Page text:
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Keywords:

  • Erica arborea;
  • Juniperus communis;
  • Myrtus communis;
  • natural CO2 springs;
  • osmotic potentials;
  • tissue water relations;
  • turgor pressure

ABSTRACT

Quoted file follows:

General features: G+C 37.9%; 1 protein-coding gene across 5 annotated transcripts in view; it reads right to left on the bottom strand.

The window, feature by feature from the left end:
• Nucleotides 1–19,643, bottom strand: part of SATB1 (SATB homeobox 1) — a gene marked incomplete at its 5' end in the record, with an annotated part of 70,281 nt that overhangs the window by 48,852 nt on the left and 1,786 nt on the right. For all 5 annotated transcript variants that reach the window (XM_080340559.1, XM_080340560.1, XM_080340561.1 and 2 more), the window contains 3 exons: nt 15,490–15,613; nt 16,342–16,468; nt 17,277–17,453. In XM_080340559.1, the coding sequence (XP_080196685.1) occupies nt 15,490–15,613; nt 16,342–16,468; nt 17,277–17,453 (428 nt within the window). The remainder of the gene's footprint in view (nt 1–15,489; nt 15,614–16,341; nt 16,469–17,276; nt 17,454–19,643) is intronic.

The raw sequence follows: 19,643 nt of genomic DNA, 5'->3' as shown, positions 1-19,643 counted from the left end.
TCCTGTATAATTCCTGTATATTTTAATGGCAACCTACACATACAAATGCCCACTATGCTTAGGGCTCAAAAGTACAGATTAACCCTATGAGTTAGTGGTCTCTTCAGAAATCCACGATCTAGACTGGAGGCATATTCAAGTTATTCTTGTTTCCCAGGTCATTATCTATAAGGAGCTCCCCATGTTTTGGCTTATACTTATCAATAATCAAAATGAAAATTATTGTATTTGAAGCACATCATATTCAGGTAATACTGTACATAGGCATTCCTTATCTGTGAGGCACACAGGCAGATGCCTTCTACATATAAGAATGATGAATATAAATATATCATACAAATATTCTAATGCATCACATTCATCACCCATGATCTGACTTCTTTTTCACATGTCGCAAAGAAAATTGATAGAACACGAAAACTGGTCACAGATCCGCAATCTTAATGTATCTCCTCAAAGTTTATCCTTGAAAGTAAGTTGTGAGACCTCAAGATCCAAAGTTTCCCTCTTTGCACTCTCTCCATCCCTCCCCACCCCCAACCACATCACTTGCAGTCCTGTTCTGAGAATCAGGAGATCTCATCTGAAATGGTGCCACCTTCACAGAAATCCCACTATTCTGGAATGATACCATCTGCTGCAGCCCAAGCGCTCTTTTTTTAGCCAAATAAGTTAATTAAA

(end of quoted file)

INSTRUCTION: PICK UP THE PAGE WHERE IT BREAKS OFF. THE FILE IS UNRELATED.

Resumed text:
Seasonal changes in tissue water relations of Erica arborea L., Myrtus communis L. and Juniperus communis L., grown in a Mediterranean environment, were analysed under field conditions over a 12 month period by comparing plants grown in the proximity of a natural CO2 spring (about 700 μmol mol1 atmospheric CO2 concentration, [CO2]) with plants in ambient conditions. Tissue water relations varied in response to changes in water availability, but the seasonal course of tissue water relations parameters was also related to ontogeny. Tissue water relations of these co-occurring shrubs were not alike. Osmotic potentials and saturated mass/dry mass ratio were lowest during peak drought stress periods. Diurnal changes in osmotic potential at the point of turgor loss were least early in the season, maximal in mid-season, and decreased again in autumn. Turgor potentials decreased as drought progressed and were highest in late fall and mid-winter. Symplastic water fraction was highest in mid-spring for E. arborea and M. communis and decreased during the summer, while the opposite was observed for J. communis. Common to all species, under elevated [CO2], was an increase of turgor pressure, particularly during the summer months. Other parameters showed species-specific responses to long-term elevated [CO2]. In particular, exposure to elevated [CO2] increased osmotic potentials in E. arborea under drought, while the opposite was the case for J. communis. Site differences in predawn to midday shifts were not strong in any of the species. Differences in tissue water relations suggest that the coexistence of these shrubs in the same environment with similar water availability are partially based on differential water relations strategies and water use patterns. Regardless of the mechanisms, growth of these shrubs in elevated [CO2] may be either less, similarly or more affected by drought stress than plants in ambient [CO2] depending on the species and season.